In contrast, ML algorithms can adapt to a series of different problems. They use data to determine how to tune themselves to the task, without all the human intervention that standard algorithms require.

Deep Learning for Marketing

What is the role of deep learning in marketing? A DL algorithm is able to learn hidden patterns from the data by itself, combine them together, and build much more efficient decision rules. That’s why it can deal with problems that a human brain could not understand. All the value of deep learning is this automatic pattern identification capability. 

This involves dealing with intricate issues. For example, grasping concepts in images, videos, texts, sounds, time series, and all other unstructured data.

Deep learning has enabled a variety of marketing activities. For example, we can now distinguish an image for visual trend forecasting or sentiment analysis. We can also understand customer comments, translate or generate custom content, and provide deeply personalized websites.

Deep learning algorithms can be sophisticated and perform well with highly complex tasks. However, deep learning is not always the best solution for marketing AI problems.

If we compare different AI techniques to means of transportation, deep learning would be the airplane. It is one of the fastest and most advanced technologies available and highly efficient for overseas travel. For simpler tasks such as commuting to work, it would be much more efficient (not to mention less expensive) to drive, bike, or walk.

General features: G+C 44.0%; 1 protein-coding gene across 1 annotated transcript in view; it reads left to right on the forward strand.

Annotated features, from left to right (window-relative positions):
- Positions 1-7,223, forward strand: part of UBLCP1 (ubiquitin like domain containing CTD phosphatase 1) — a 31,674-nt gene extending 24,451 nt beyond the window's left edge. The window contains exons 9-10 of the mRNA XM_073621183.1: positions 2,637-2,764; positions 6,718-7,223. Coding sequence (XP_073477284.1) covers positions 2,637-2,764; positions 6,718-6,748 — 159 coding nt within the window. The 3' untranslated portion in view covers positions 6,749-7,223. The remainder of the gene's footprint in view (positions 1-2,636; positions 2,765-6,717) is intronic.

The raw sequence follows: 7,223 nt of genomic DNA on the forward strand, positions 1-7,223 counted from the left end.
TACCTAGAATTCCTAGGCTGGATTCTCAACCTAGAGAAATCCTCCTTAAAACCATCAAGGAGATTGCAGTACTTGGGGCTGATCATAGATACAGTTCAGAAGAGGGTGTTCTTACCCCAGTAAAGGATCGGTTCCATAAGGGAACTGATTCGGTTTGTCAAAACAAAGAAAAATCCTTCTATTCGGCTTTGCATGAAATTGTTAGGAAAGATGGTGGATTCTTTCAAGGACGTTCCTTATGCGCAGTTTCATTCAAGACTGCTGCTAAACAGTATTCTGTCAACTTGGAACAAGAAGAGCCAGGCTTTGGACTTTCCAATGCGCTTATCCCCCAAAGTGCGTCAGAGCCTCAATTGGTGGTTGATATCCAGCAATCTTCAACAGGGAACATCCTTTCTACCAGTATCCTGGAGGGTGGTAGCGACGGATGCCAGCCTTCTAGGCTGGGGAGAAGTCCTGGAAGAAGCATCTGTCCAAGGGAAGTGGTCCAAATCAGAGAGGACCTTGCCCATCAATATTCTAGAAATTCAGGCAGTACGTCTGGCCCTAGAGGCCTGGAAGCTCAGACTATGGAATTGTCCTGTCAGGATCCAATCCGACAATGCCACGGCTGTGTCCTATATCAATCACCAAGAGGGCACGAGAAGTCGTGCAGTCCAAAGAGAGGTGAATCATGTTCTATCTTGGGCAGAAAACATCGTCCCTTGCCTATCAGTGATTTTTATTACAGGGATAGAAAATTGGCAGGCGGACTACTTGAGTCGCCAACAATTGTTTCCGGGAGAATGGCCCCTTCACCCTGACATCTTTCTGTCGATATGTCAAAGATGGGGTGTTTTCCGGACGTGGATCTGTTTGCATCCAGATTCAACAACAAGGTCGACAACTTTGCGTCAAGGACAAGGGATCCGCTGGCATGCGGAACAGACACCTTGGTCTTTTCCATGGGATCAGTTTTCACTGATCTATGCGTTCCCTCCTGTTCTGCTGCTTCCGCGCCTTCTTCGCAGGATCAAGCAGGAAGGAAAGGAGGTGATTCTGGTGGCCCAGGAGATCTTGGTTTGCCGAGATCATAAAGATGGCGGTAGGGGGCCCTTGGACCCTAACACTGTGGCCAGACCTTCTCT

Deep learning is ideal for complex marketing tasks. These tasks involve complicated relationships and abstract meanings in the data, such as a consumer's habits or preferred product categories. Additionally, they often require a large volume of data, such as a database of 100,000 customers instead of just 100. For simpler and more straightforward data problems, however, traditional ML would do just fine.

Natural Language Processing (NLP) 

Natural language processing (NLP) is a set of processes and techniques that create a link between human language and computer understanding. It makes it easier for computers to process words and phrases for statistical analysis, ML algorithms, and deep learning. Deep learning enables us to create conversational AI agents. These agents can effectively interact with customers, or create contexts for communication.

Automated Machine Learning (AutoML)

At a very high level, AutoML is about using ML techniques to automatically do ML. Or in other words, it means automating the process of applying ML.

AutoML was initially used for selecting the most effective algorithms for a task. It was also used for optimizing the performance of those algorithms. Recently, its development has grown to cover the entire data-to-insights pipeline. This includes cleaning the data, tuning algorithms with feature selection and creation, and even operationalization.

At this larger scale, it’s no longer AutoML. Augmented analytics has the potential to impact the entire process. It can empower marketing teams to scale data efforts and implement AI solutions at a larger scale.